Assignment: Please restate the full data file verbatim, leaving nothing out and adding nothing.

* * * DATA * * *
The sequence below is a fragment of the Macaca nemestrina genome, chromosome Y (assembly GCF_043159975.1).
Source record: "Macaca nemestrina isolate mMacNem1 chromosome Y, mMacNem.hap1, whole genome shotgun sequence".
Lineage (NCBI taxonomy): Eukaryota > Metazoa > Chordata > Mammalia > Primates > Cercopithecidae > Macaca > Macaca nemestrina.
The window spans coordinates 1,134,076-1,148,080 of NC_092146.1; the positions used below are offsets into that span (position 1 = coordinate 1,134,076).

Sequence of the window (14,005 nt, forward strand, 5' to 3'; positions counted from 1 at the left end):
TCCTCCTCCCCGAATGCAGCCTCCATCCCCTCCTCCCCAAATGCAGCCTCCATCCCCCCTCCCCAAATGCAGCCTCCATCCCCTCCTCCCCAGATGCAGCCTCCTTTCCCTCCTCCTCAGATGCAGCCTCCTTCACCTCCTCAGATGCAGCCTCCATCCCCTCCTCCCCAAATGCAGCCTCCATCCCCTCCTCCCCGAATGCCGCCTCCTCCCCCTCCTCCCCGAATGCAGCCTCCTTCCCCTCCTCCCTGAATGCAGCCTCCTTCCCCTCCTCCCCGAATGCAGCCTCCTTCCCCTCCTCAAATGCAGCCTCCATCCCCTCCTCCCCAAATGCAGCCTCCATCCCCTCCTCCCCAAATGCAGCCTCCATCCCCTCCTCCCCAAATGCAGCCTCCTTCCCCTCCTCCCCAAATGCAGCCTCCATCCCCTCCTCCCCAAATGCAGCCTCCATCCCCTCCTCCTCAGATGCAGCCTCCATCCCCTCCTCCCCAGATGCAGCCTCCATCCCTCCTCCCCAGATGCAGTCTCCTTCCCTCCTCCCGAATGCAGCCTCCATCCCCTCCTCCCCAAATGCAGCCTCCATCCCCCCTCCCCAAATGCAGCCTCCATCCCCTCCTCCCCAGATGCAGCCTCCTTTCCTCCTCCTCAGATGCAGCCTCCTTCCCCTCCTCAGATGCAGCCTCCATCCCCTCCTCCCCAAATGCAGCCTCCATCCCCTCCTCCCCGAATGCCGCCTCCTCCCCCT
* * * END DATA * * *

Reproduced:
The sequence below is a fragment of the Macaca nemestrina genome, chromosome Y (assembly GCF_043159975.1).
Source record: "Macaca nemestrina isolate mMacNem1 chromosome Y, mMacNem.hap1, whole genome shotgun sequence".
Lineage (NCBI taxonomy): Eukaryota > Metazoa > Chordata > Mammalia > Primates > Cercopithecidae > Macaca > Macaca nemestrina.
The window spans coordinates 1,134,076-1,148,080 of NC_092146.1; the positions used below are offsets into that span (position 1 = coordinate 1,134,076).

Sequence of the window (14,005 nt, forward strand, 5' to 3'; positions counted from 1 at the left end):
TCCTCCTCCCCGAATGCAGCCTCCATCCCCTCCTCCCCAAATGCAGCCTCCATCCCCCCTCCCCAAATGCAGCCTCCATCCCCTCCTCCCCAGATGCAGCCTCCTTTCCCTCCTCCTCAGATGCAGCCTCCTTCACCTCCTCAGATGCAGCCTCCATCCCCTCCTCCCCAAATGCAGCCTCCATCCCCTCCTCCCCGAATGCCGCCTCCTCCCCCTCCTCCCCGAATGCAGCCTCCTTCCCCTCCTCCCTGAATGCAGCCTCCTTCCCCTCCTCCCCGAATGCAGCCTCCTTCCCCTCCTCAAATGCAGCCTCCATCCCCTCCTCCCCAAATGCAGCCTCCATCCCCTCCTCCCCAAATGCAGCCTCCATCCCCTCCTCCCCAAATGCAGCCTCCTTCCCCTCCTCCCCAAATGCAGCCTCCATCCCCTCCTCCCCAAATGCAGCCTCCATCCCCTCCTCCTCAGATGCAGCCTCCATCCCCTCCTCCCCAGATGCAGCCTCCATCCCTCCTCCCCAGATGCAGTCTCCTTCCCTCCTCCCGAATGCAGCCTCCATCCCCTCCTCCCCAAATGCAGCCTCCATCCCCCCTCCCCAAATGCAGCCTCCATCCCCTCCTCCCCAGATGCAGCCTCCTTTCCTCCTCCTCAGATGCAGCCTCCTTCCCCTCCTCAGATGCAGCCTCCATCCCCTCCTCCCCAAATGCAGCCTCCATCCCCTCCTCCCCGAATGCCGCCTCCTCCCCCT